river restoration

Agreement Paves Way For a Healthy Klamath River

A draft agreement, known as the Klamath Hydroelectric Settlement Agreement (KHSA) that may lead to the removal of four Klamath River dams, was released earlier this week.

The Hydroelectric Agreement also includes provisions for the interim operation of the dams and the process to transfer, decommission, and remove the dams.

According to the Department of Interior, the Agreement lays out the process for additional studies, environmental review, and a decision by the Secretary of the Interior regarding whether:

Dam Removal Success Stories

Year: 
1999
Abstract: 

This report prepared by American Rivers, Friends of the Earth and Trout Unlimited in 1999 describes the concept of dam removal and discusses the brief history of dam removal in the United States until then. Case studies of dam removal in many states are also discussed.According to the report, until 1999, states with the most recorded removals were Wisconsin (73 dams), California (47 dams), Ohio (39 dams), Pennsylvania (38dams), and Tennessee (25 dams).   

Author(s): 

American Rivers, Friends of the Earth and Trout Unlimited 

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A Collaborative and Adaptive Process for Developing Environmental Flow Recommendations

Source: 
River Research and Applications
Volume: 
22
Year: 
2006
Abstract: 

Many river restoration projects are focusing on restoring environmental flow regimes to improve ecosystem health in rivers that have been developed for water supply, hydropower generation, flood control, navigation, and other purposes. In efforts to prevent future ecological damage, water supply planners in some parts of the world are beginning to address the water needs of river ecosystems proactively by reserving some portion of river flows for ecosystem support. These restorative and protective actions require development of scientifically credible estimates of environmental flow needs. This paper describes an adaptive, inter-disciplinary, science-based process for developing environmental flow recommendations. It has been designed for use in a variety of water management activities, including flow restoration projects, and can be tailored according to available time and resources for determining environmental flow needs. The five-step process includes: (1) an orientation meeting; (2) a literature review and summary of existing knowledge about flow-dependent biota and ecological processes of concern; (3) a workshop to develop ecological objectives and initial flow recommendations, and identify key information gaps; (4) implementation of the flow recommendations on a trial basis to test hypotheses and reduce uncertainties; and (5) monitoring system response and conducting further research as warranted. A range of recommended flows are developed for the low flows in each month, high flow pulses throughout the year, and floods with targeted inter-annual frequencies. We describe an application of this process to the Savannah River, in which the resultant flow recommendations were incorporated into a comprehensive river basin planning process conducted by the Corps of Engineers, and used to initiate the adaptive management of Thurmond Dam.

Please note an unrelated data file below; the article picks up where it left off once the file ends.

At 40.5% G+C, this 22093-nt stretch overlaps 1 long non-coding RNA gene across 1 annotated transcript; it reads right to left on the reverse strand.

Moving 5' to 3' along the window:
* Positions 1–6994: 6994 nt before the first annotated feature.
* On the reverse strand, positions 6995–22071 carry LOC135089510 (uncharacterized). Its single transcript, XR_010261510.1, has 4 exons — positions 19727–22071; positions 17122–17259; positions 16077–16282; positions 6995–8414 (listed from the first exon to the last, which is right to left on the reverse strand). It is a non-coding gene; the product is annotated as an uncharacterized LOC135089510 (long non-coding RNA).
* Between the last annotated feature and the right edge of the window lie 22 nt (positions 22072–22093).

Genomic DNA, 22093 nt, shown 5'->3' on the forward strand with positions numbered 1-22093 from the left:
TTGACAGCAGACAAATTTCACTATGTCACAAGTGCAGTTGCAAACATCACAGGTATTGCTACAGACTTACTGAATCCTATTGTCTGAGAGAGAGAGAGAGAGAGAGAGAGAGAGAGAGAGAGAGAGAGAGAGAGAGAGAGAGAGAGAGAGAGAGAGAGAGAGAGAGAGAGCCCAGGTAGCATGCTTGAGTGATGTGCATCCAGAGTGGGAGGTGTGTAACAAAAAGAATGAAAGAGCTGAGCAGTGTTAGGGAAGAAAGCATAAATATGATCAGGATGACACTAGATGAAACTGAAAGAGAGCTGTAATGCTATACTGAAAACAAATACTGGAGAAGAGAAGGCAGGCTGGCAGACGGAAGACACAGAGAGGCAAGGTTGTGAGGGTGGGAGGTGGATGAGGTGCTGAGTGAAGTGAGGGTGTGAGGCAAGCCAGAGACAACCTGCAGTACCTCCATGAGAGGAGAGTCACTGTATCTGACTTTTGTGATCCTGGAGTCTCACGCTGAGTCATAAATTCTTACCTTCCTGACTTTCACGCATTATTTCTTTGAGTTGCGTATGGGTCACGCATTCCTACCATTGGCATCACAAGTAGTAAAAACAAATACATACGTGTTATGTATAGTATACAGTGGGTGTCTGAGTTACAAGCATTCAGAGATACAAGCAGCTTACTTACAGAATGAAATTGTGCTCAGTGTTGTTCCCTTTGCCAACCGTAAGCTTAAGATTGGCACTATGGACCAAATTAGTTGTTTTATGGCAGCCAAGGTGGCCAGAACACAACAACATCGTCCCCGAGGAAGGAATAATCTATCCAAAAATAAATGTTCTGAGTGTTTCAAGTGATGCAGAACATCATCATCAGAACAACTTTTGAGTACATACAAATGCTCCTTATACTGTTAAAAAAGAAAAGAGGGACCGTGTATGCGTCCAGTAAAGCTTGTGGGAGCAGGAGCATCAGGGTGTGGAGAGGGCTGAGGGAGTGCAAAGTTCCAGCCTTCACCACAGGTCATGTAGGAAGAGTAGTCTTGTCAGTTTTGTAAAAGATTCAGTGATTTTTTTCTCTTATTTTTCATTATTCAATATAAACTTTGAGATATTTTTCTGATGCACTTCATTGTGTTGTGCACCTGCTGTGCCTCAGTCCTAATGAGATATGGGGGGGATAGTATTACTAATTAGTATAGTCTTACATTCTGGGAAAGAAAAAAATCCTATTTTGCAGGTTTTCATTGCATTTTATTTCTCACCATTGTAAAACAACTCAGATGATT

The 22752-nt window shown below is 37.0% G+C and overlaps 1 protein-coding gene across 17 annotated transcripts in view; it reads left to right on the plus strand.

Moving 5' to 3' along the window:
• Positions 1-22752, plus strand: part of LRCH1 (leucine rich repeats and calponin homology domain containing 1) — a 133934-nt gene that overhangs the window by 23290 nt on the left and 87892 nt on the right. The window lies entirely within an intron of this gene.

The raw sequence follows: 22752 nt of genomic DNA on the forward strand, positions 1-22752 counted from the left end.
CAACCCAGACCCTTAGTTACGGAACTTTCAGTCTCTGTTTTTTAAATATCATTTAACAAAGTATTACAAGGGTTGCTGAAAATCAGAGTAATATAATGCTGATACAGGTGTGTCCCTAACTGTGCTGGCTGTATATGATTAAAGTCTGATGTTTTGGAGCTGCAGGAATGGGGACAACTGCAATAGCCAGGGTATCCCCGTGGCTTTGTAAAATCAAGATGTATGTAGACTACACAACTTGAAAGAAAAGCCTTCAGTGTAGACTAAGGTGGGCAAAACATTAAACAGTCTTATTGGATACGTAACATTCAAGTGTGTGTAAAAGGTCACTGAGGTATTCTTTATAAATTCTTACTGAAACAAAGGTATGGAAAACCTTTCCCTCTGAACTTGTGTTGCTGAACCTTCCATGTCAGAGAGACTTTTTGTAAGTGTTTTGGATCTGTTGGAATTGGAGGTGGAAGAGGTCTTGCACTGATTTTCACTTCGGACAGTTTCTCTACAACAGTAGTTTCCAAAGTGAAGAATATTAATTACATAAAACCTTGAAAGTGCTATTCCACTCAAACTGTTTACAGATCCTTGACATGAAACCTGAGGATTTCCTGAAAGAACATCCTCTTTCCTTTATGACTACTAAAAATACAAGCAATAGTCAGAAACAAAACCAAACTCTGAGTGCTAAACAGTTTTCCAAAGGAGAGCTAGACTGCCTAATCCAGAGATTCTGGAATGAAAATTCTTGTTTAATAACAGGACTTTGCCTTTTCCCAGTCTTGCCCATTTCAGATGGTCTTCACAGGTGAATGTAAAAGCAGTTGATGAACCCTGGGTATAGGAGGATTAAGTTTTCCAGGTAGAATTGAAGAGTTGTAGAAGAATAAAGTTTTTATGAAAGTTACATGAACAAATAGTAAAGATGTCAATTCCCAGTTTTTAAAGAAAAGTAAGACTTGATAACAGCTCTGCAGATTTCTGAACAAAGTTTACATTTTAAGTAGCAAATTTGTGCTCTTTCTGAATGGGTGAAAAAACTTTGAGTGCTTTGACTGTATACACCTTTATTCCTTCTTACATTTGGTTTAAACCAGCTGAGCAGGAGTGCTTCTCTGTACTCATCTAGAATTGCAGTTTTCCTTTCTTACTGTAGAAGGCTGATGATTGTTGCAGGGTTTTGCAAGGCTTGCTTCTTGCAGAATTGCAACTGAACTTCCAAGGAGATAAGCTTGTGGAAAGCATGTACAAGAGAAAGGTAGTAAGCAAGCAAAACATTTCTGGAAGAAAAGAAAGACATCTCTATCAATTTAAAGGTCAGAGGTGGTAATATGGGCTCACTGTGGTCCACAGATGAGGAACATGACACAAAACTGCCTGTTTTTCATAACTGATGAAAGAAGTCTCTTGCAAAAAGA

Author(s): 

BRIAN D. RICHTER, ANDREW T. WARNER, JUDY L. MEYER and KIM LUTZ

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American Rivers Accepting River Restoration Proposals

American Rivers recently announced the opening of the American Rivers-NOAA grant for 2009 for river restoration projects. According to American Rivers, since 2001, this partnership has provided technical and financial assistance to community based projects that aim to restore fish species by removal of stream barriers such as dams.

Grant proposals will be accepted for projects in the Northeast, Mid-Atlantic, Northwest and California only.

The deadline for submitting applications is December 3, 2008.

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